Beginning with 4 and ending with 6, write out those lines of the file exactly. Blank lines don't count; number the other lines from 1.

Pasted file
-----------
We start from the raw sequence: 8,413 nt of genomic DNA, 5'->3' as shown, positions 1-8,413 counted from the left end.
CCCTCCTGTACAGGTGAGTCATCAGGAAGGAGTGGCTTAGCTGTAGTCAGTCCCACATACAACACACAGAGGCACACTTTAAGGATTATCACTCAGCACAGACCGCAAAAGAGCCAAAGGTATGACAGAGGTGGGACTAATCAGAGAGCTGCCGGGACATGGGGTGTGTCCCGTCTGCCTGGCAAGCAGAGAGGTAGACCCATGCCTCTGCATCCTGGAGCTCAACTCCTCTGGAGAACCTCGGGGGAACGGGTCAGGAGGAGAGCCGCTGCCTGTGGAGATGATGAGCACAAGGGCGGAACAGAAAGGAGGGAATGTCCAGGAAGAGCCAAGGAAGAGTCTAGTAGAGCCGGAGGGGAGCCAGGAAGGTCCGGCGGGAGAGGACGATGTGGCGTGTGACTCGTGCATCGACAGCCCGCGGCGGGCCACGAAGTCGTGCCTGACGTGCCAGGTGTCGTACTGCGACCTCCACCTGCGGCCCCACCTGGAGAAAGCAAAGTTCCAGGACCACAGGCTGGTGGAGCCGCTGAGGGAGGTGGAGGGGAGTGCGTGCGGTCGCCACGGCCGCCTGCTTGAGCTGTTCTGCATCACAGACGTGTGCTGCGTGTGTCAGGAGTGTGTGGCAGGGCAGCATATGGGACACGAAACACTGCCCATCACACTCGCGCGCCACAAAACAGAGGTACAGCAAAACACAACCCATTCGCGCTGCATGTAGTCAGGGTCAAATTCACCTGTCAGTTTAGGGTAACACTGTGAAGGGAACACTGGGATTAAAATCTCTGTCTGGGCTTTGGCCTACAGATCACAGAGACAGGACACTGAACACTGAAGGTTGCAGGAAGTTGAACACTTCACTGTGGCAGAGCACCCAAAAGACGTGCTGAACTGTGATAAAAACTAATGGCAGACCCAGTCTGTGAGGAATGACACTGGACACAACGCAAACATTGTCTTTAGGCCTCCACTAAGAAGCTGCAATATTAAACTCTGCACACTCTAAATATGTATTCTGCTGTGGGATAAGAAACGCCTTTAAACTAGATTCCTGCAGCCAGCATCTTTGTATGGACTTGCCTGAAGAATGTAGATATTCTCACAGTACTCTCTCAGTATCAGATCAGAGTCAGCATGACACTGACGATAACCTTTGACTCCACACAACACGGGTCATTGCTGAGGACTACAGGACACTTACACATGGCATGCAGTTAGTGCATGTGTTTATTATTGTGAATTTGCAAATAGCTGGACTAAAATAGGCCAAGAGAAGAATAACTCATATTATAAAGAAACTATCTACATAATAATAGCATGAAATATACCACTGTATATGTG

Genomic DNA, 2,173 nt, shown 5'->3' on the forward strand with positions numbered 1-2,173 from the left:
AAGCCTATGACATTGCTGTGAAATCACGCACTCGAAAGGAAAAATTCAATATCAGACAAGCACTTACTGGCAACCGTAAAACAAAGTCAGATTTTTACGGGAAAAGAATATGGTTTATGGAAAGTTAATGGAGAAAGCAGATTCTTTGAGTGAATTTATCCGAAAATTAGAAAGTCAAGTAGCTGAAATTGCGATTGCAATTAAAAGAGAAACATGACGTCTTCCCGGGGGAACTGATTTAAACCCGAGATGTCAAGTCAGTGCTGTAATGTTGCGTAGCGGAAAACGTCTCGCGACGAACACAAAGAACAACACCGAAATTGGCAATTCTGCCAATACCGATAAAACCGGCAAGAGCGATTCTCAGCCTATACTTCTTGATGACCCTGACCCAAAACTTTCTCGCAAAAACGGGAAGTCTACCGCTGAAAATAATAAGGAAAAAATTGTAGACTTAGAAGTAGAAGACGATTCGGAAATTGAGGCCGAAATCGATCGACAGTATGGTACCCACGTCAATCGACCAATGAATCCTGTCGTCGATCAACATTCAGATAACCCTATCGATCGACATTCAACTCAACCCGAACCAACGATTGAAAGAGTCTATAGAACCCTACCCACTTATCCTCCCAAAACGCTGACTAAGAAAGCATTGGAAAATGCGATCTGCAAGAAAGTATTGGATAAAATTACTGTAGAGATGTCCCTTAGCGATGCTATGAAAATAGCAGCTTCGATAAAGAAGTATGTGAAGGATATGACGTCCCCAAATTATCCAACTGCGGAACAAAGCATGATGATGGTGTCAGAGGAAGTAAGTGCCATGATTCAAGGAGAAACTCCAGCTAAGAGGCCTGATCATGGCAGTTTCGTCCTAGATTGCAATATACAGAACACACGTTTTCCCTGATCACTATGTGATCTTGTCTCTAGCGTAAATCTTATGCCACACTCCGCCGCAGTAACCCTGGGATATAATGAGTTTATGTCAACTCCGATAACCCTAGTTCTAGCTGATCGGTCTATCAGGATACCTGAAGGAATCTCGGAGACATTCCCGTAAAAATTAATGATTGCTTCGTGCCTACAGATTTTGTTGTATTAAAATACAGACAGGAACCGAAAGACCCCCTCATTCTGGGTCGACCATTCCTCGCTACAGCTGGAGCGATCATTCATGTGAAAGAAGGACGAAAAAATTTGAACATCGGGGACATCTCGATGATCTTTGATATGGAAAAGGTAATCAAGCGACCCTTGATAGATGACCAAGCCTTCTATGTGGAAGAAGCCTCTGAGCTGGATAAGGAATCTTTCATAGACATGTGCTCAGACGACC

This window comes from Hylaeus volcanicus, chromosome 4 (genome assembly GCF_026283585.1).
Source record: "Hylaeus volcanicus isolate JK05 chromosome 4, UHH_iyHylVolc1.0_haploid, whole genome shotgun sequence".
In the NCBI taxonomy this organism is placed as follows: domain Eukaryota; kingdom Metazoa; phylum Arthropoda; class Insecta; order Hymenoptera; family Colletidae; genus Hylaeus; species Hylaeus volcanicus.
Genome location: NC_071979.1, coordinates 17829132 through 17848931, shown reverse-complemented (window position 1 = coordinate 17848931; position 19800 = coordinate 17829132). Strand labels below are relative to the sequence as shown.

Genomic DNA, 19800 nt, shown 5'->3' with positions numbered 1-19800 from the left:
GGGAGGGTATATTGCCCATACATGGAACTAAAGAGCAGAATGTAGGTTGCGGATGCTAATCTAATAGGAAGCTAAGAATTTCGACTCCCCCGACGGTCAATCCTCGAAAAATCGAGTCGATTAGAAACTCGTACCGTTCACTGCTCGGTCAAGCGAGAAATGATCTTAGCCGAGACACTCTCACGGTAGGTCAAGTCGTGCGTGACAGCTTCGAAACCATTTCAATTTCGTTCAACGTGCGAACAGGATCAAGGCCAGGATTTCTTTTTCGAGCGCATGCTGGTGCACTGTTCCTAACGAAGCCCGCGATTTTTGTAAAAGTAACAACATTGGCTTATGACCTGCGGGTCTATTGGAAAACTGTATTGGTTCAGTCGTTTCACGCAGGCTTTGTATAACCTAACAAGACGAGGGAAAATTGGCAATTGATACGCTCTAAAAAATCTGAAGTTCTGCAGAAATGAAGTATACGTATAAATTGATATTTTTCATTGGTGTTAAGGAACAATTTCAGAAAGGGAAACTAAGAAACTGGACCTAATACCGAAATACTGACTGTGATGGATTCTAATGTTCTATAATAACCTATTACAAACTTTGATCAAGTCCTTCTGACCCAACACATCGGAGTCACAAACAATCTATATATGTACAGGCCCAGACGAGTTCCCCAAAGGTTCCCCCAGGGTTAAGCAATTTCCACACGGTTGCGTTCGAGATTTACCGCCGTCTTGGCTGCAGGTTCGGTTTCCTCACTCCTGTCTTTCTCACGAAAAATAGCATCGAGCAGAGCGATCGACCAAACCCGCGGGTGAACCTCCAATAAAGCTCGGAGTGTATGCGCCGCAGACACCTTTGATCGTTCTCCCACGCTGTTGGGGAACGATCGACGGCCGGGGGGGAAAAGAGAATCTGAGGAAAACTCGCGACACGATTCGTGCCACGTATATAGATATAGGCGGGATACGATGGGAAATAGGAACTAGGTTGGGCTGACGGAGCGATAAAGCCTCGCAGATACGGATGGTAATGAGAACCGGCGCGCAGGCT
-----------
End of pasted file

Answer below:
AAGCCTATGACATTGCTGTGAAATCACGCACTCGAAAGGAAAAATTCAATATCAGACAAGCACTTACTGGCAACCGTAAAACAAAGTCAGATTTTTACGGGAAAAGAATATGGTTTATGGAAAGTTAATGGAGAAAGCAGATTCTTTGAGTGAATTTATCCGAAAATTAGAAAGTCAAGTAGCTGAAATTGCGATTGCAATTAAAAGAGAAACATGACGTCTTCCCGGGGGAACTGATTTAAACCCGAGATGTCAAGTCAGTGCTGTAATGTTGCGTAGCGGAAAACGTCTCGCGACGAACACAAAGAACAACACCGAAATTGGCAATTCTGCCAATACCGATAAAACCGGCAAGAGCGATTCTCAGCCTATACTTCTTGATGACCCTGACCCAAAACTTTCTCGCAAAAACGGGAAGTCTACCGCTGAAAATAATAAGGAAAAAATTGTAGACTTAGAAGTAGAAGACGATTCGGAAATTGAGGCCGAAATCGATCGACAGTATGGTACCCACGTCAATCGACCAATGAATCCTGTCGTCGATCAACATTCAGATAACCCTATCGATCGACATTCAACTCAACCCGAACCAACGATTGAAAGAGTCTATAGAACCCTACCCACTTATCCTCCCAAAACGCTGACTAAGAAAGCATTGGAAAATGCGATCTGCAAGAAAGTATTGGATAAAATTACTGTAGAGATGTCCCTTAGCGATGCTATGAAAATAGCAGCTTCGATAAAGAAGTATGTGAAGGATATGACGTCCCCAAATTATCCAACTGCGGAACAAAGCATGATGATGGTGTCAGAGGAAGTAAGTGCCATGATTCAAGGAGAAACTCCAGCTAAGAGGCCTGATCATGGCAGTTTCGTCCTAGATTGCAATATACAGAACACACGTTTTCCCTGATCACTATGTGATCTTGTCTCTAGCGTAAATCTTATGCCACACTCCGCCGCAGTAACCCTGGGATATAATGAGTTTATGTCAACTCCGATAACCCTAGTTCTAGCTGATCGGTCTATCAGGATACCTGAAGGAATCTCGGAGACATTCCCGTAAAAATTAATGATTGCTTCGTGCCTACAGATTTTGTTGTATTAAAATACAGACAGGAACCGAAAGACCCCCTCATTCTGGGTCGACCATTCCTCGCTACAGCTGGAGCGATCATTCATGTGAAAGAAGGACGAAAAAATTTGAACATCGGGGACATCTCGATGATCTTTGATATGGAAAAGGTAATCAAGCGACCCTTGATAGATGACCAAGCCTTCTATGTGGAAGAAGCCTCTGAGCTGGATAAGGAATCTTTCATAGACATGTGCTCAGACGACC

This window comes from Hylaeus volcanicus, chromosome 4 (genome assembly GCF_026283585.1).
Source record: "Hylaeus volcanicus isolate JK05 chromosome 4, UHH_iyHylVolc1.0_haploid, whole genome shotgun sequence".